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Global Economic Crisis Brings World To The Eve Of Demand Destruction

February 1st, 2009 Comments off
A new center of gravity is driving the vortex of global economic destruction that is ravaging the planet. It was the financial sector that originated this cosmic disaster, leading to the earlier definition of what was unfolding as the Global Financial Crisis. The systemic failures in the global financial system will not only continue to inflict fiscal carnage; their impact will worsen as the realization grows that the banking systems in many of the world’s economies, in particular the United States and the U.K., are effectively insolvent. However, out of the inferno of a worldwide credit crunch and systemic banking failure has emerged an even more potent instrument of economic disintegration, the phenomenon referred to by economists as “demand destruction.”
While the banking and credit systems of national economies represent the bloodstream of commerce, it is the production of goods and services that define sustained economic activity. The totality of human life is captured in the statistics that gauge an economy’s productivity, in areas as diverse as agriculture, manufacturing, transportation and services in a vast multitude of human endeavors. Over a given span of time, it is anticipated that economic activities will peak and flow through businesses cycles. A recession brings a diminution in the output of goods and services for a limited period of time, followed by recovery and the restoration of growth. An economic depression, however, manifests a far different and much more radical character with respect to quantitative measurements of production and distribution of goods and services. The numbers increasingly evident from emerging macroeconomic data makes clear that what we are now witnessing is not the typical short-term recession in economic output but rather the far more dangerous and virulent evidence of global demand destruction.

The Global Economic Crisis is fully revealed by a combination of a systemic financial meltdown contributing to uncontrolled demand destruction in a continual negative feedback loop. This is not just demand destruction, but a global economic death spiral.

To take the example of the 4th quarter GDP figures released by the U.S. Commerce Department, they reflect a consumer base that has been stripped of its financial capacity to consume, thus displacing demand by staggering levels of contraction. In just one quarter we are seeing the American consumer, who represents 72% of the totality of all American economic activity, curtailing purchases in major categories at double-digit rates. The cutbacks by individual consumers are being replicated by the means of production, reflected by businesses in the manufacturing and distribution arenas. These enterprises are cutting back sharply on orders for durable goods, other products and services, be it machine tools, imported fabric, transportation services or inventory for supply to retailers. As Q4 GDP statistics from the U.S. indicate that the business sector is only in the initial phases of correlating its output with consumer demand contraction, these numbers will get much worse in the first and second quarters of 2009.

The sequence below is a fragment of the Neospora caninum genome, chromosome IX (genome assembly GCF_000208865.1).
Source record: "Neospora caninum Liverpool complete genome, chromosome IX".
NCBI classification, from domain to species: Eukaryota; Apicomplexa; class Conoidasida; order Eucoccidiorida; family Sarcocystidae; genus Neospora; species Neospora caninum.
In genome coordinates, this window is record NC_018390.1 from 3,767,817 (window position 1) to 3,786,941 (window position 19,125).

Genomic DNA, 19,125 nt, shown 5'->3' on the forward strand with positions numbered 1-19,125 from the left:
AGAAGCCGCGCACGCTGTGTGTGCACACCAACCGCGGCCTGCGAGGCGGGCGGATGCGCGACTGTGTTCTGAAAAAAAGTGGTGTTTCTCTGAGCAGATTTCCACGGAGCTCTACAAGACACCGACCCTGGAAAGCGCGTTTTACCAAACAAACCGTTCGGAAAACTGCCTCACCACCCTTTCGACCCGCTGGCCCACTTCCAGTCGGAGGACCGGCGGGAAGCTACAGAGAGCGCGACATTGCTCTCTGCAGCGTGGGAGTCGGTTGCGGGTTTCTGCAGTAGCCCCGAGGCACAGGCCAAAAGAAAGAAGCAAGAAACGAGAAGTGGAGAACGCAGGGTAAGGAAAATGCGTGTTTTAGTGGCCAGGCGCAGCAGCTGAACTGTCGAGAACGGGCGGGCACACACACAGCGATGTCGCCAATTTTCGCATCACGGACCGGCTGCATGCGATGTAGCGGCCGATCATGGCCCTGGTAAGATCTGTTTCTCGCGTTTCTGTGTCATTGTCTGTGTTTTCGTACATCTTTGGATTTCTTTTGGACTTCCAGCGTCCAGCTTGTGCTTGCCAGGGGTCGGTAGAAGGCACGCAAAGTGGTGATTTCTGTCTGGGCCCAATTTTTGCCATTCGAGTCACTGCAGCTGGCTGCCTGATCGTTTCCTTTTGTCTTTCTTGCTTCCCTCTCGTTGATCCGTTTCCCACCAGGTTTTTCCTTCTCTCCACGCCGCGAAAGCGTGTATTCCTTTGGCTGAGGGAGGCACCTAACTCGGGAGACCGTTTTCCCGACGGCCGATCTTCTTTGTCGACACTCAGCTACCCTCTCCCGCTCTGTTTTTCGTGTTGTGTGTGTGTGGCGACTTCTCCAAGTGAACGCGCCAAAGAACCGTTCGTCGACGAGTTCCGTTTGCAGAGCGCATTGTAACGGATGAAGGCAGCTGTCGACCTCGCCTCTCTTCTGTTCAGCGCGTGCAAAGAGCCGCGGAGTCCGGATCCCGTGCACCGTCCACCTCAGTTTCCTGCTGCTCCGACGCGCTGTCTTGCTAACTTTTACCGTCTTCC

The American consumer, over-leveraged with debt but always beckoned to purchase more by easy access to credit, has now been denied his fiscal narcotics and is experiencing the writhing pain of withdrawal symptoms. Upon such a slender reed was the global economy constructed. With the collapse of consumer demand in the United States, factories in vast numbers throughout China, Japan, Taiwan and Southeast Asia are shuttering their doors, throwing multitudes of employees out of work. This in turn is collapsing internal consumer demand in those countries, further exacerbating the virulence of the Global Economic Crisis. The Asian contraction in comsumption is leading to global demand destruction in commodities, facilitating the deadly virus of global deflation.

It is now chillingly clear that this global economic disaster can no longer be contained. The cancer stimulated by banking and credit systems contaminated by toxic assets based on subprime mortgages in the United States, has now metastasized into the mainstream world economy and no variation of radical surgery or fiscal chemotherapy can bring this man-made catastrophe into remission.

Policy makers throughout the world are reacting in panic. Their prescriptions are the usual doses of debt-funded stimulus spending, while borrowing even more money to throw into the black hole created by the Wall Street magicians and banking sector. However, it is now the rampaging demand destruction throughout the world that is cementing the insolvency of the credit system. No amount of money that can conceivably be borrowed, begged or conjured out of thin air by central bankers and hysterical politicians has even a snowball’s chance in Dante’s inferno of reversing the tsunami of demand destruction that has now been unleashed by the Global Economic Crisis.